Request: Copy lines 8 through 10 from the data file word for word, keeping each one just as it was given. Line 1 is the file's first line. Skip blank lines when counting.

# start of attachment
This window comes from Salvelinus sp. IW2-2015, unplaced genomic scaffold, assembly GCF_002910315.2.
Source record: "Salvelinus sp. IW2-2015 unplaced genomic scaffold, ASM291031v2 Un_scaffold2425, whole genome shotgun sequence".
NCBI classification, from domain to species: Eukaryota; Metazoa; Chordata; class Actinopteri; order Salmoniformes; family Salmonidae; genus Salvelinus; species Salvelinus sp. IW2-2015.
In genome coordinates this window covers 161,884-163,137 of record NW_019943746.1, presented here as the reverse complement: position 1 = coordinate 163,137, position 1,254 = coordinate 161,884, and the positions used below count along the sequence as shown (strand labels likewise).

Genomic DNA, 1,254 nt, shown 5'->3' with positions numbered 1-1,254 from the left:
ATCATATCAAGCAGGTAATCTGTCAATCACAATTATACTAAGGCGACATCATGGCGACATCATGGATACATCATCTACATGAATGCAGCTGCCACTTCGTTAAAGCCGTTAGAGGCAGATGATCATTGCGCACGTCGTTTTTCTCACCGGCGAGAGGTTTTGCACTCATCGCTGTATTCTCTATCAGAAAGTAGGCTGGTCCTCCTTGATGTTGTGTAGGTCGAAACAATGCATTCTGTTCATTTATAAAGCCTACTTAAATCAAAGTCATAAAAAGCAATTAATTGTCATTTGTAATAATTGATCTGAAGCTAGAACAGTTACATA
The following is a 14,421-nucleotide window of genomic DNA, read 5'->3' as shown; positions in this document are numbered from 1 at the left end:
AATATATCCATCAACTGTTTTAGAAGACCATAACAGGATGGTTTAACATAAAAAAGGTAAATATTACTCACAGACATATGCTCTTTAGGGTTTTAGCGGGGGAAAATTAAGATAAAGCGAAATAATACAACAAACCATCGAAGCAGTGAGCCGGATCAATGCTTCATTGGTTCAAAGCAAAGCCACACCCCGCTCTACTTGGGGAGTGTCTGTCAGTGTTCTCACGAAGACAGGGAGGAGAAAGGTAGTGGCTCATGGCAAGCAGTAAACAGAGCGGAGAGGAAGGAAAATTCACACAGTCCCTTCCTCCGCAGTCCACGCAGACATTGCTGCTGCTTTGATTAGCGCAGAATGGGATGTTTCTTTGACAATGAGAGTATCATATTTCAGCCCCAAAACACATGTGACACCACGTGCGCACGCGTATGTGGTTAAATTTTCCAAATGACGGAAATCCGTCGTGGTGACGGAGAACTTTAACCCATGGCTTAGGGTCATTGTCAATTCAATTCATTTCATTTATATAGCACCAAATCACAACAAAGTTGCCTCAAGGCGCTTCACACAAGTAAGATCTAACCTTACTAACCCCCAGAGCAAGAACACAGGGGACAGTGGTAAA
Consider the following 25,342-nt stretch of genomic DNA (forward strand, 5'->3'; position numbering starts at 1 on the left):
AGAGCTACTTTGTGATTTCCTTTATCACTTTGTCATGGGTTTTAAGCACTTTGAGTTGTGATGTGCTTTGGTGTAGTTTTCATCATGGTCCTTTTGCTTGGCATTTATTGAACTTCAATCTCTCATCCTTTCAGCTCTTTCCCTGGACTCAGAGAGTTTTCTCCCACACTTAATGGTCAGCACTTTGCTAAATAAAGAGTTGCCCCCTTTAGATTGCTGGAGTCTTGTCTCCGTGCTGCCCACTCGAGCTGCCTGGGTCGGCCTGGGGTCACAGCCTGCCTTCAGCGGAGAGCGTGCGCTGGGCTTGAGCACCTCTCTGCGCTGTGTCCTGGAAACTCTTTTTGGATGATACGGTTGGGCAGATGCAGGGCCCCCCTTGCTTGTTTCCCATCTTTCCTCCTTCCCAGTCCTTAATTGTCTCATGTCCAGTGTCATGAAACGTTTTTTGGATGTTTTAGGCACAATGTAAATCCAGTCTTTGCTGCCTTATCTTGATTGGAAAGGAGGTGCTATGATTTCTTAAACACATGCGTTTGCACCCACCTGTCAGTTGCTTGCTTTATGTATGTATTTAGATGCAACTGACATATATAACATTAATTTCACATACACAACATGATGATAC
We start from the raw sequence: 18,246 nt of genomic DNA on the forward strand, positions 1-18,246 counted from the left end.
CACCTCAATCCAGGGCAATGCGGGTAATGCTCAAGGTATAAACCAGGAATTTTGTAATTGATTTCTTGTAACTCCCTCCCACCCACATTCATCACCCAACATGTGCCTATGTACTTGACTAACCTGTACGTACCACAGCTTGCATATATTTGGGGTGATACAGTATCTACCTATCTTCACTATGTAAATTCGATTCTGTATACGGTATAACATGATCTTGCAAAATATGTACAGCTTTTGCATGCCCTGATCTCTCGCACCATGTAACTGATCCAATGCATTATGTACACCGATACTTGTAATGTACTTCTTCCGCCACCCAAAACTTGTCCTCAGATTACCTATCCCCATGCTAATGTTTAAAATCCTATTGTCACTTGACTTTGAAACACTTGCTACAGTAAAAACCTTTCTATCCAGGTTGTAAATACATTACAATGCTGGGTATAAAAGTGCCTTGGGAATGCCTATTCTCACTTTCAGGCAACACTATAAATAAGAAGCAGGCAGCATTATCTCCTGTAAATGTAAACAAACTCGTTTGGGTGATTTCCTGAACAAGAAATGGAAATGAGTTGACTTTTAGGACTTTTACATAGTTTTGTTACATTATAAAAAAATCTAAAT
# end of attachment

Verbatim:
AATATATCCATCAACTGTTTTAGAAGACCATAACAGGATGGTTTAACATAAAAAAGGTAAATATTACTCACAGACATATGCTCTTTAGGGTTTTAGCGGGGGAAAATTAAGATAAAGCGAAATAATACAACAAACCATCGAAGCAGTGAGCCGGATCAATGCTTCATTGGTTCAAAGCAAAGCCACACCCCGCTCTACTTGGGGAGTGTCTGTCAGTGTTCTCACGAAGACAGGGAGGAGAAAGGTAGTGGCTCATGGCAAGCAGTAAACAGAGCGGAGAGGAAGGAAAATTCACACAGTCCCTTCCTCCGCAGTCCACGCAGACATTGCTGCTGCTTTGATTAGCGCAGAATGGGATGTTTCTTTGACAATGAGAGTATCATATTTCAGCCCCAAAACACATGTGACACCACGTGCGCACGCGTATGTGGTTAAATTTTCCAAATGACGGAAATCCGTCGTGGTGACGGAGAACTTTAACCCATGGCTTAGGGTCATTGTCAATTCAATTCATTTCATTTATATAGCACCAAATCACAACAAAGTTGCCTCAAGGCGCTTCACACAAGTAAGATCTAACCTTACTAACCCCCAGAGCAAGAACACAGGGGACAGTGGTAAA
Consider the following 25,342-nt stretch of genomic DNA (forward strand, 5'->3'; position numbering starts at 1 on the left):
AGAGCTACTTTGTGATTTCCTTTATCACTTTGTCATGGGTTTTAAGCACTTTGAGTTGTGATGTGCTTTGGTGTAGTTTTCATCATGGTCCTTTTGCTTGGCATTTATTGAACTTCAATCTCTCATCCTTTCAGCTCTTTCCCTGGACTCAGAGAGTTTTCTCCCACACTTAATGGTCAGCACTTTGCTAAATAAAGAGTTGCCCCCTTTAGATTGCTGGAGTCTTGTCTCCGTGCTGCCCACTCGAGCTGCCTGGGTCGGCCTGGGGTCACAGCCTGCCTTCAGCGGAGAGCGTGCGCTGGGCTTGAGCACCTCTCTGCGCTGTGTCCTGGAAACTCTTTTTGGATGATACGGTTGGGCAGATGCAGGGCCCCCCTTGCTTGTTTCCCATCTTTCCTCCTTCCCAGTCCTTAATTGTCTCATGTCCAGTGTCATGAAACGTTTTTTGGATGTTTTAGGCACAATGTAAATCCAGTCTTTGCTGCCTTATCTTGATTGGAAAGGAGGTGCTATGATTTCTTAAACACATGCGTTTGCACCCACCTGTCAGTTGCTTGCTTTATGTATGTATTTAGATGCAACTGACATATATAACATTAATTTCACATACACAACATGATGATAC